Each time an Olubadan is to be crowned, many people wondered why Ibadan people choose to have very old men as their Oba and consequently almost every 10 years, a coronation ceremony occurs. The reason is simple, in 1850, Ibadan adopts a widely unusual succession principle, which is quite different compared with other traditional Yoruba rulers in that it alternates between two lines.
It usually takes decades to groom an Olubadan for the stool through stages of chieftaincy promotion. The development means any male born title-holder of the metropolitan is a potential king. As at today the longest serving Olubadan in history, Olubadan Okunola Abass, has spent 16 years on the throne.
The traditional chieftaincy system that produces the Olubadan of Ibadanland essentially consists of two approved lines – Otun and Balogun lines. Now, the Balogun line has a 23-step rung, while the Baale line is 22-step rung before the eventual emergence as Olubadan in a promotional system that abhors supersession unless there is an exceptionally grave circumstance.
It is worth telling that Ibadan started as a camp for warlords from many places. Leadership was recognised on the strength of war captives, prowess and even mystical power. The situation then, as it is now, is that leadership must be rotational.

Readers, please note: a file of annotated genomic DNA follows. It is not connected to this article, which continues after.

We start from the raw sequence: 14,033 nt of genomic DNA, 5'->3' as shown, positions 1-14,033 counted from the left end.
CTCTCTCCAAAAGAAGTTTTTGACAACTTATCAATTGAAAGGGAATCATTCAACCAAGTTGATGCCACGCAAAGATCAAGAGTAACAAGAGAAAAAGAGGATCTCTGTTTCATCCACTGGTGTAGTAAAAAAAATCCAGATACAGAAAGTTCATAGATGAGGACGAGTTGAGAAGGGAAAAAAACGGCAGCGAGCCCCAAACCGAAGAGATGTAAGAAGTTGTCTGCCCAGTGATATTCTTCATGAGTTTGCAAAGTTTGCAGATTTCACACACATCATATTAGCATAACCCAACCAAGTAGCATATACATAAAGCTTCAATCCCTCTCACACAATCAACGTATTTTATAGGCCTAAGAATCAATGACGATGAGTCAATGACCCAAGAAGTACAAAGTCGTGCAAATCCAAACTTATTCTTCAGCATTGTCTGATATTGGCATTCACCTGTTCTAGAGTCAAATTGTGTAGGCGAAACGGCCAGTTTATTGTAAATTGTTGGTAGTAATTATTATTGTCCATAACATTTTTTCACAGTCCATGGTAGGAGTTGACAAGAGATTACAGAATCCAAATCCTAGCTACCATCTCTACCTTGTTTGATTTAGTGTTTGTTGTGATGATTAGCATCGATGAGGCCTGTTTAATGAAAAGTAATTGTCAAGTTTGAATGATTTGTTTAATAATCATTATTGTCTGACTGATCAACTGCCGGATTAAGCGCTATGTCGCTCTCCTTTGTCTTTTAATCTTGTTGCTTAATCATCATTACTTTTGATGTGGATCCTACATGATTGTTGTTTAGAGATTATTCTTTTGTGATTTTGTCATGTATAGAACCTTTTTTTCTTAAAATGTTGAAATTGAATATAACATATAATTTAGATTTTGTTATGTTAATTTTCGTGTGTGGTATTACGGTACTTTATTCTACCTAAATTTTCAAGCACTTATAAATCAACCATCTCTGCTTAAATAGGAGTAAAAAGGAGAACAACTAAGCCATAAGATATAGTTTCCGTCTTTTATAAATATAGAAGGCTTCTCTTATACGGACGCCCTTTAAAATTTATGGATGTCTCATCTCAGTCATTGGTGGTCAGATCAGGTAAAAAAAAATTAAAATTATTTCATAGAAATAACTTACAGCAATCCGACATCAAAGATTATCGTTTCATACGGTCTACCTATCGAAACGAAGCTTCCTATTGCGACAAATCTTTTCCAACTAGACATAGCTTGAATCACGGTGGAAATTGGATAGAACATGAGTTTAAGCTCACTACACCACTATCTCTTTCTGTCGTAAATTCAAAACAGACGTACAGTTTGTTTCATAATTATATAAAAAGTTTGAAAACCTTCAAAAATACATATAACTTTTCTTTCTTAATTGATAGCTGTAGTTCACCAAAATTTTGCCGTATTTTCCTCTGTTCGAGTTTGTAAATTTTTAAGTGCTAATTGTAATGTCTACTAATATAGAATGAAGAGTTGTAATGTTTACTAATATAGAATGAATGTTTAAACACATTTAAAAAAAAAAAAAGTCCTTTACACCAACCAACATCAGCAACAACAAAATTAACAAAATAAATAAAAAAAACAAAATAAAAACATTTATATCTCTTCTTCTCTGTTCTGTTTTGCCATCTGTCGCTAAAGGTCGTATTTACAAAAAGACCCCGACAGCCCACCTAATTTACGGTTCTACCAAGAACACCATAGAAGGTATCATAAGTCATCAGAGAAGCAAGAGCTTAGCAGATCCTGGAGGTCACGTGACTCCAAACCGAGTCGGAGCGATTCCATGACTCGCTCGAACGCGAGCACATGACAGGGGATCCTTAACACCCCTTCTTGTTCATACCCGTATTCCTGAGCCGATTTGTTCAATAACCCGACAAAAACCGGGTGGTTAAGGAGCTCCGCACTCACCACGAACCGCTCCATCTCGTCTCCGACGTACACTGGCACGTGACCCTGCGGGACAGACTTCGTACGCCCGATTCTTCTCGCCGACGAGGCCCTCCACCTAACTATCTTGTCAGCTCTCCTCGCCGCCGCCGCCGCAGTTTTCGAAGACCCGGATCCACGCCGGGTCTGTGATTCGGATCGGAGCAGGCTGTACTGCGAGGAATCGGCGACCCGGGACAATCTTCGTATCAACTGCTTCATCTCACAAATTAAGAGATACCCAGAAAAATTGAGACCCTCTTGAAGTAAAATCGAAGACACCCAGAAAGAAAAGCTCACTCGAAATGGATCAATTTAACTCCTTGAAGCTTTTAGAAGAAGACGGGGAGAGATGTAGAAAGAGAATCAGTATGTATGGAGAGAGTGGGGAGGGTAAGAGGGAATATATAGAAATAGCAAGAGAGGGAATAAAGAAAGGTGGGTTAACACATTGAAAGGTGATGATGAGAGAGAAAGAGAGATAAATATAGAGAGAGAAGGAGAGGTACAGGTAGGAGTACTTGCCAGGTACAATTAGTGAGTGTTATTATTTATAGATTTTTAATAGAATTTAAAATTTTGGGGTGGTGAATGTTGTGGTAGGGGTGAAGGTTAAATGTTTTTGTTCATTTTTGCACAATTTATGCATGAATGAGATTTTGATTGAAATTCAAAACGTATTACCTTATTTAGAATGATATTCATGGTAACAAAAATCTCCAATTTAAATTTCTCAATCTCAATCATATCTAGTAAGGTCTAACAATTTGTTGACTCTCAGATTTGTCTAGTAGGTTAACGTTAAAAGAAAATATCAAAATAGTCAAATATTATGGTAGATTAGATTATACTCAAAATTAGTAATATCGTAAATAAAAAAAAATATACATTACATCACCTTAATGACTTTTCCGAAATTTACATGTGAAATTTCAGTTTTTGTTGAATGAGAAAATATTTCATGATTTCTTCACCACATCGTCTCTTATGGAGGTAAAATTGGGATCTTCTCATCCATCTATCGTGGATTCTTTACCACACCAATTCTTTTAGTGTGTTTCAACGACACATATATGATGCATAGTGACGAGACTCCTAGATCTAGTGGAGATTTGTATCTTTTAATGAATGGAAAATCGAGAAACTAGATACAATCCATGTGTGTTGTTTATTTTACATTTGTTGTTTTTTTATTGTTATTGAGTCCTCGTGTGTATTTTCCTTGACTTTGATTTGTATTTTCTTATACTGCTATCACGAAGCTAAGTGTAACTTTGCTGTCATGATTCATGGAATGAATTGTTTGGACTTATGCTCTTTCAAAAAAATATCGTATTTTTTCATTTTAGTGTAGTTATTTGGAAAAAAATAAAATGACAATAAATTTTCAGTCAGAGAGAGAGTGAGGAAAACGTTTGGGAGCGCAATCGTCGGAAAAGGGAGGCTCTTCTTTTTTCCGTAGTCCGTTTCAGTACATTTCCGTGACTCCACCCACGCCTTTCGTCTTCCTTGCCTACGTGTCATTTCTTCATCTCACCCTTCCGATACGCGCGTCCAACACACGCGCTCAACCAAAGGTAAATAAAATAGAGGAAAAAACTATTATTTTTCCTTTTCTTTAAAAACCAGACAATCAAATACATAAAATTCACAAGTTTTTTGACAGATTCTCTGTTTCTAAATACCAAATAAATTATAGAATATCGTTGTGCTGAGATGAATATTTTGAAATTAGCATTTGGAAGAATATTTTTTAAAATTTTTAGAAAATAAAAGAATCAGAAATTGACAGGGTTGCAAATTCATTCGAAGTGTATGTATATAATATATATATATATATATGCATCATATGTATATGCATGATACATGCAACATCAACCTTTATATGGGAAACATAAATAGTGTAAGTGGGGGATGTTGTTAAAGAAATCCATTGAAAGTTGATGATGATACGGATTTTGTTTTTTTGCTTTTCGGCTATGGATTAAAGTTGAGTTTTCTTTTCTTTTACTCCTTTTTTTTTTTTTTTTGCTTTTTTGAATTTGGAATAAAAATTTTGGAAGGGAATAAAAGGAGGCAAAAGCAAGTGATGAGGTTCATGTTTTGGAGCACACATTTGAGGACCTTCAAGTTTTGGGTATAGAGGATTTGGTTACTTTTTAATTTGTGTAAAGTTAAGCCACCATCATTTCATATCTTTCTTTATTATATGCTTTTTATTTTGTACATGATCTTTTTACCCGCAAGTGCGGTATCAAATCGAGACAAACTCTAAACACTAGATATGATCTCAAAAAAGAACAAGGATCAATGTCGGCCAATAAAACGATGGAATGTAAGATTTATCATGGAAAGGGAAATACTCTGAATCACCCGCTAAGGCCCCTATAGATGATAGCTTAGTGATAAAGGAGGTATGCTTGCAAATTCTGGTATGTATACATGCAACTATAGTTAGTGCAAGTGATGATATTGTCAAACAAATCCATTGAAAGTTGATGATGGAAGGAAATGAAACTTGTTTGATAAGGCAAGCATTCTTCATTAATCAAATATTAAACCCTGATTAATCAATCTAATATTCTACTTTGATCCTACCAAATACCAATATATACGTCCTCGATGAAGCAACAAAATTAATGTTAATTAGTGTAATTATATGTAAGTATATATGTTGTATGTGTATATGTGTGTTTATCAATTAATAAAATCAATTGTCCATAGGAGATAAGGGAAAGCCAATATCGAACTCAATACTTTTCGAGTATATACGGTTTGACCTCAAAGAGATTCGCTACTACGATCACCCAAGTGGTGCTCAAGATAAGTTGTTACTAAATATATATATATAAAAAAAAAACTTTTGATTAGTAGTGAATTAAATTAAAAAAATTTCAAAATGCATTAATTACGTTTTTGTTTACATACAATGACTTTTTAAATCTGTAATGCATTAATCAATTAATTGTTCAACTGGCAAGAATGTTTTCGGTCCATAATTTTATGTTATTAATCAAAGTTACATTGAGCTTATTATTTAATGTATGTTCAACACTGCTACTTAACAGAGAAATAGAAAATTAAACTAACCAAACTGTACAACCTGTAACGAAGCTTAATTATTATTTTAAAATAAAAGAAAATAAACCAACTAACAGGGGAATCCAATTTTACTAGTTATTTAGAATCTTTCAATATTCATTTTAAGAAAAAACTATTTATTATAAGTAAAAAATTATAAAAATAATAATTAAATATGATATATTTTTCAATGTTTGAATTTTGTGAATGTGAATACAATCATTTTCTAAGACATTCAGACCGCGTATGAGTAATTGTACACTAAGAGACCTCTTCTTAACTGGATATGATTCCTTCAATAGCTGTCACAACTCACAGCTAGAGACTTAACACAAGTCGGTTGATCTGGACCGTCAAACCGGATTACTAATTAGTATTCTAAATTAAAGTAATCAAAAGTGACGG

The next to Olubadan and most senior on both lines are the Otun Olubadan and Balogun, who, under the Western Nigeria Law, are recognised as second class traditional rulers. Others are the Osi Olubadan, Asipa Olubadan, Ekerin and Ekarun, as well as Otun Balogun, Osi Balogun, Asipa Balogun, Ekerin and Ekarun Balogun.
The 11 high chiefs that formed the Olubadan-in-council, apart from the Seriki and Iyalode, are recognised as the traditional head of each of the 11 local governments in Ibadanland. Each of them has a palace from where they control their local government. Successive Olubadans had made their places of residence their palaces on ascension to the throne.
The palace of the Olubadan of Ibadanland, built at Oja’ba in Ibadan, had been left unoccupied for so long. Oba Yesufu Asanike engaged the use of the palace to receive important dignitaries when he was on the throne. Now, the Central Council of Ibadan Indigenes (CCII), the apex organisation of Ibadan indigenes, has planned to construct a befitting palace for the Olubadan at Oke Aremo.